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Information for pet owners on the causes, symptoms, diagnosis and treatment for spinal arachnoid diverticulum (SAD) in dogs.
What is an SAD and why does it occur?
A spinal arachnoid diverticulum is pouch of fluid within the subarachnoid space, which is located between the meninges. The meninges are thin layers of tissue surrounding the brain and spinal cord. The location of an SAD is shown on the diagram below, depicting the spinal cord of an affected dog, viewed from the side:
Rottweilers, Pugs and French Bulldogs are most commonly affected. The cause of SAD development is not fully understood. Possibilities include a congenital abnormality (i.e. a problem the animal was born with), or that they occur secondary to some other spinal disease such as trauma, inflammation, intervertebral disc disease, or malformation of the bone or joints of the vertebral column. This is particularly true of French Bulldogs and Pugs, whereas Rottweilers very rarely have evidence of a concurrent spinal disorder. It may be that a combination of genetic susceptibility and environmental factors leads to SAD formation.
What signs do dogs with a SAD show?
The clinical signs (symptoms) can appear at any age. In large breeds, they tend to occur in young adulthood, whereas in other breeds, such as pugs, they are more typically seen in middle age.
The signs shown by the dog are caused by compression on the spinal cord by the SAD. Essentially, the compression prevents messages travelling up and down the spinal cord correctly. The exact signs depend on the location of the compression. If the SAD is located in the neck, which is more common in large breeds such as the Rottweiler, the dog may be ataxic (uncoordinated) and be unable to generate normal movements on all four legs. If the SAD is in the middle of the back, which is more common in smaller breeds such as pugs, the back legs may appear ataxic and not move normally. Urinary and/or faecal incontinence may occur. This is because the messages telling the dog it needs to pass urine or faeces do not make their way up the spinal cord to the brain normally, meaning the dog is unaware that it needs to go.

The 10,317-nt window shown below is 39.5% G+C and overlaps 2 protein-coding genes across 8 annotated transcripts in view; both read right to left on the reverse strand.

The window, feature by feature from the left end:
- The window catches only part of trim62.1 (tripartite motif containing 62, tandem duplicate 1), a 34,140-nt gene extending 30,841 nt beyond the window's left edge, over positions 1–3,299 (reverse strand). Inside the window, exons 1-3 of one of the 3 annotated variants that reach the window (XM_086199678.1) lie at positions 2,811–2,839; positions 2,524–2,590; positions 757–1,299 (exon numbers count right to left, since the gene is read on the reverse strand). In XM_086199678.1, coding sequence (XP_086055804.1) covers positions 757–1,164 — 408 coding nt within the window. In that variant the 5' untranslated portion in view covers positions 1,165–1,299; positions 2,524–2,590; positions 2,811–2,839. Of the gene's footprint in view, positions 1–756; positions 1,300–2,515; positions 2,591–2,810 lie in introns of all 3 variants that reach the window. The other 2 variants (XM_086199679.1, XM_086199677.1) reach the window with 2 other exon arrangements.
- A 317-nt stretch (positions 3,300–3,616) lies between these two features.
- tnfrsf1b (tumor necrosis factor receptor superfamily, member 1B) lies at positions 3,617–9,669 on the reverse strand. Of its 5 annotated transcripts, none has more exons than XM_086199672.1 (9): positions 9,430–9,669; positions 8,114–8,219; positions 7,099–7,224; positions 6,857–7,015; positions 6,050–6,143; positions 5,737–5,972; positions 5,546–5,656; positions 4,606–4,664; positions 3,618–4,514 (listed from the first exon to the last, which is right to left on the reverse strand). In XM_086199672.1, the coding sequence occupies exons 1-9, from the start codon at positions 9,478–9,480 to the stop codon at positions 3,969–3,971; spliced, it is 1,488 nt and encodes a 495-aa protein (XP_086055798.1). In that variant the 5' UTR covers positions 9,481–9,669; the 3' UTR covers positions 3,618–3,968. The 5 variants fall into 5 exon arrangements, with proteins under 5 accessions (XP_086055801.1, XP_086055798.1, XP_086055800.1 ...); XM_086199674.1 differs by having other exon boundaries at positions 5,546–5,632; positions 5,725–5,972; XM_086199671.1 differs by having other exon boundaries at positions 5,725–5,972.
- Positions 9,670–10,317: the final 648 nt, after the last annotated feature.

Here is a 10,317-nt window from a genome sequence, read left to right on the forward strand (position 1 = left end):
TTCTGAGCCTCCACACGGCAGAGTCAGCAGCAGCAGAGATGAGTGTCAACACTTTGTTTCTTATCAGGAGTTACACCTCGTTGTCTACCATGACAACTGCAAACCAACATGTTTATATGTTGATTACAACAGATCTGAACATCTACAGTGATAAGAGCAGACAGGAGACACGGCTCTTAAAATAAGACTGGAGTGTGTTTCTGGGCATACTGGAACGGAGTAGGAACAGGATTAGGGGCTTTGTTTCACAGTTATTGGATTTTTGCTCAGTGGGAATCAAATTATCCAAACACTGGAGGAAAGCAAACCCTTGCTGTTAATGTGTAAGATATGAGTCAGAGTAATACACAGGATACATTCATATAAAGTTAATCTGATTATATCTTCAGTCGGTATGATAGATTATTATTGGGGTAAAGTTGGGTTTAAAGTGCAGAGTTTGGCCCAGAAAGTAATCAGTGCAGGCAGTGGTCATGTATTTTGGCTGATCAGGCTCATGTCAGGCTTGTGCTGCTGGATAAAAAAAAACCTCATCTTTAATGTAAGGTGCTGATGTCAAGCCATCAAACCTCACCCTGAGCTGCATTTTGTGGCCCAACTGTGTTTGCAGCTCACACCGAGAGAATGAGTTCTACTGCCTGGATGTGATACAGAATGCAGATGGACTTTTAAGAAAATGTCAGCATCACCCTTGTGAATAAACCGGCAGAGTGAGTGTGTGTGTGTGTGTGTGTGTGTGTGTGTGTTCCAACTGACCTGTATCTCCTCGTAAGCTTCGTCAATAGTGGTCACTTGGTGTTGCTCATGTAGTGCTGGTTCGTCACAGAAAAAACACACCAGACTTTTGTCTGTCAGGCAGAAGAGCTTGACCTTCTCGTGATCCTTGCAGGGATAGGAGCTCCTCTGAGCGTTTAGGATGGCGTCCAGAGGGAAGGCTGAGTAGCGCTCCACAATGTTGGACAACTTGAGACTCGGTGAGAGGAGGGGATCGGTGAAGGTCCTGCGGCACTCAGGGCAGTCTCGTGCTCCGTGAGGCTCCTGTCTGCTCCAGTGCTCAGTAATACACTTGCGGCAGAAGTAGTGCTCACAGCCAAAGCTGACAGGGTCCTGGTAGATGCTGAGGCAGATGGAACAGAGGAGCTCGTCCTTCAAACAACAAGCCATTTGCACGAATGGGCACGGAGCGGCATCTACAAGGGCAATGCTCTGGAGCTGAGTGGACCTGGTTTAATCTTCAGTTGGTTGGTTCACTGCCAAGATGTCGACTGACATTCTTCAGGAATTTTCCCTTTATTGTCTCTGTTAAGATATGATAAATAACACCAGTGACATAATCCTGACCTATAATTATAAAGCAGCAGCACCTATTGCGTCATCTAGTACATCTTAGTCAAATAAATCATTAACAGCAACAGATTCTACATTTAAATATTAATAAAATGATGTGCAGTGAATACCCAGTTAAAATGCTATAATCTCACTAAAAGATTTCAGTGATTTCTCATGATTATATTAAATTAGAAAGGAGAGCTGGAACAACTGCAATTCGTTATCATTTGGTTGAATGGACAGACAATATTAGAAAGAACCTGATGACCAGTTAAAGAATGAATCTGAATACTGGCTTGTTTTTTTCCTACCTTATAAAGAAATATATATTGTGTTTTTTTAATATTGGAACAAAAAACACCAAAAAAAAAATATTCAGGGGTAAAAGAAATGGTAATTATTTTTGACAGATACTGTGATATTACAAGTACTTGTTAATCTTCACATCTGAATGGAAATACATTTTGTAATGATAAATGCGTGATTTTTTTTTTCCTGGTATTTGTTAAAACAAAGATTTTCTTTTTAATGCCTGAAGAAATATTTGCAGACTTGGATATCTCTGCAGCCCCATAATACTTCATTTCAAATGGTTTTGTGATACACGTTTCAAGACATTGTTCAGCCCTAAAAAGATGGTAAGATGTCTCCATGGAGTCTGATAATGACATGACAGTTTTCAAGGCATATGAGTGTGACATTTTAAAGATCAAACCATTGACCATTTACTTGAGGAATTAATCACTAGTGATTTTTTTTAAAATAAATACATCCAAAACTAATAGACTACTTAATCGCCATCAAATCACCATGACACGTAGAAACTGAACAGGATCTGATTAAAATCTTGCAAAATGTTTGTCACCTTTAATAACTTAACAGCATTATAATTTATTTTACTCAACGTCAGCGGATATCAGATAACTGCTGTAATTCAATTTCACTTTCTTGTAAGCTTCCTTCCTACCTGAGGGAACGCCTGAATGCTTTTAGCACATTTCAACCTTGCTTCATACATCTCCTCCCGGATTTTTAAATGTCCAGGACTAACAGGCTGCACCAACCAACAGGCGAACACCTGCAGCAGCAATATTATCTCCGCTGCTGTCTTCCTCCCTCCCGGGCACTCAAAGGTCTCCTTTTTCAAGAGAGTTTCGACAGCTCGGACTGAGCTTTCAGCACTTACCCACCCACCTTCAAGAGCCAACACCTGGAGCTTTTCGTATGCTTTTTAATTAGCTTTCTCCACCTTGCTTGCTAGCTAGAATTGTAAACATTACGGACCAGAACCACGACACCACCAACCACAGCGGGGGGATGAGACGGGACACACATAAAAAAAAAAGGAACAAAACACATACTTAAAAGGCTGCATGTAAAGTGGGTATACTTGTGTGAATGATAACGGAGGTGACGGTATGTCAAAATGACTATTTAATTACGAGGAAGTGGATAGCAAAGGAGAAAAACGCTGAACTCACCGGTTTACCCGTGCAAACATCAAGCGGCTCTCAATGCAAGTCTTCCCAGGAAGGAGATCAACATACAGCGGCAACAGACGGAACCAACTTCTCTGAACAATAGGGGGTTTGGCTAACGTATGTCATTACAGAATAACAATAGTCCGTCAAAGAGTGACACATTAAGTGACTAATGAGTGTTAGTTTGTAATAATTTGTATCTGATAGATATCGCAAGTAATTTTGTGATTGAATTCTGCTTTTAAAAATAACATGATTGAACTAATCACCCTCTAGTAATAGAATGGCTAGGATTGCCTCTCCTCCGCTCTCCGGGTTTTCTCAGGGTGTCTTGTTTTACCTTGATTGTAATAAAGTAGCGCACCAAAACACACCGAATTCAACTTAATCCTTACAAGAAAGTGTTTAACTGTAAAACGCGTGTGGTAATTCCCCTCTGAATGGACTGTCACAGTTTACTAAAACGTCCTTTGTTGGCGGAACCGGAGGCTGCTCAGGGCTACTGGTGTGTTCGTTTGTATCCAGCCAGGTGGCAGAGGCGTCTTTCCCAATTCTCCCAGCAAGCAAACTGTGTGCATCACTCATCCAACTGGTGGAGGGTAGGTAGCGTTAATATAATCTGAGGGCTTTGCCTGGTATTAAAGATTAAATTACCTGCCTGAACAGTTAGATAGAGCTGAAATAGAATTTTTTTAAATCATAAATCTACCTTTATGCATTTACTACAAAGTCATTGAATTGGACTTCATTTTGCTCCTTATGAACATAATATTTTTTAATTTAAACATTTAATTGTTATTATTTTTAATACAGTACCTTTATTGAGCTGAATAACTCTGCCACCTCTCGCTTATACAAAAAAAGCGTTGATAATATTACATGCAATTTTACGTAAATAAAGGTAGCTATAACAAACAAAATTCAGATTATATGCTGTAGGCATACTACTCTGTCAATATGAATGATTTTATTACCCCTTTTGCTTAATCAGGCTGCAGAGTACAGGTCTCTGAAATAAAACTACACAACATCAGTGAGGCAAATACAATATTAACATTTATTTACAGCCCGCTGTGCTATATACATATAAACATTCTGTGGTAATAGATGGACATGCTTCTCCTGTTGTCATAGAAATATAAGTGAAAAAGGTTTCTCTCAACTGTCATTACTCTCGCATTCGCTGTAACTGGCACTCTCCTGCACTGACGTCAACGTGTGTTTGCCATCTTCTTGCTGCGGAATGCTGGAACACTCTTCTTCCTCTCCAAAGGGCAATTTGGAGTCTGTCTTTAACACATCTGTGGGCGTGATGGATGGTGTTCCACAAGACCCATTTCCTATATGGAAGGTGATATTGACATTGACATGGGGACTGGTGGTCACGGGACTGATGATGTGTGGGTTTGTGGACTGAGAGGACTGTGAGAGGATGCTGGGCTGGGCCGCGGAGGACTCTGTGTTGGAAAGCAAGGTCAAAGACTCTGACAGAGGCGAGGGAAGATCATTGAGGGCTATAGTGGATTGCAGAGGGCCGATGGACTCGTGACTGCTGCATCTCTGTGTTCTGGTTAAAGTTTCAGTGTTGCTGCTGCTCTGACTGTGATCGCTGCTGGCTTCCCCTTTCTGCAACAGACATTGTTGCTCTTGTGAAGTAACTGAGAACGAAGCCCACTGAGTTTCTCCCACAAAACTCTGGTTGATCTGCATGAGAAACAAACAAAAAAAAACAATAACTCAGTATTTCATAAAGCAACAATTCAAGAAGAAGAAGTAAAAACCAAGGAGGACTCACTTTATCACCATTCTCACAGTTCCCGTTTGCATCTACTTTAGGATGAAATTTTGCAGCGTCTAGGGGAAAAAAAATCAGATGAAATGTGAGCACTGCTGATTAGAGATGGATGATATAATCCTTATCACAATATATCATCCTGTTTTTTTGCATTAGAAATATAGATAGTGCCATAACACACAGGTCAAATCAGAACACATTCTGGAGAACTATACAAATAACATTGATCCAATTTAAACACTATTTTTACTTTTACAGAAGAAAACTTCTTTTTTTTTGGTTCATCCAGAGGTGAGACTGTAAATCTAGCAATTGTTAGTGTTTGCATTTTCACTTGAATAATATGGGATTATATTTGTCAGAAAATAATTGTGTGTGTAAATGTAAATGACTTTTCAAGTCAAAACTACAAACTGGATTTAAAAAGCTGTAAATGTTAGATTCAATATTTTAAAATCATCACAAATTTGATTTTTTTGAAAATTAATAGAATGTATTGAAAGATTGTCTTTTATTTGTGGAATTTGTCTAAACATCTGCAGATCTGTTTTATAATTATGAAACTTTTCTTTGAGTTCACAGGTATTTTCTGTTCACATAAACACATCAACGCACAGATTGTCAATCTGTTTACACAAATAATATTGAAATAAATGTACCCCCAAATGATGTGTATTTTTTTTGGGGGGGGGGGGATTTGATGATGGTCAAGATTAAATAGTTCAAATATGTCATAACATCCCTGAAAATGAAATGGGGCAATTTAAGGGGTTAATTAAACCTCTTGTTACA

The signs tend to gradually get worse with time. The condition is not usually painful.
How is an SAD diagnosed?
An MRI scan is the method of choice to diagnose an SAD. This allows the SAD to be visualised and also rules out other possible spinal cord diseases that may present in a similar way to an SAD. The typical MRI appearance is a rounded, fluid-filled abnormality, usually located on top of the spinal cord, with a characteristic teardrop shape, as indicated by the arrow in the image below:
Once the diagnosis of an SAD has been reached, further diagnostic tests may be recommended in order to look for abnormalities that might have predisposed the SAD formation. Such tests might include a CSF tap, which involves taking a sample of the cerebrospinal fluid that surrounds the brain and spinal cord to look for evidence of inflammation, and a CT scan to evaluate abnormalities of the bones or joints.
What treatment is required?
Surgery is the recommended treatment for SAD. A window will be made in the bone overlying the SAD. The SAD can then be drained and a portion of its wall removed, so that the spinal cord is decompressed. If there is evidence of an underlying cause for the SAD formation, it may be possible to address this at the same time. For example, some dogs have underdeveloped joints between the vertebrae, making them unstable. This instability is thought to be a trigger for the SAD formation. In these cases, implants may be placed to stabilise the vertebrae, to reduce the risk of SAD recurrence.
If surgery is not possible, anti-inflammatories and physiotherapy can be attempted to try to slow the progression of the disease.
What is the prognosis?
Up to 80% of dogs improve following surgery, though transient post-operative deterioration is very common. Recurrence of clinical signs has been reported in around 20% of dogs. One possible cause of recurrence is not addressing predisposing factors such as vertebral instability, which is why it is so important to thoroughly investigate this prior to planning surgery.
With medical treatment, improvement is only seen in around 30% of cases and unfortunately, deterioration is more typical.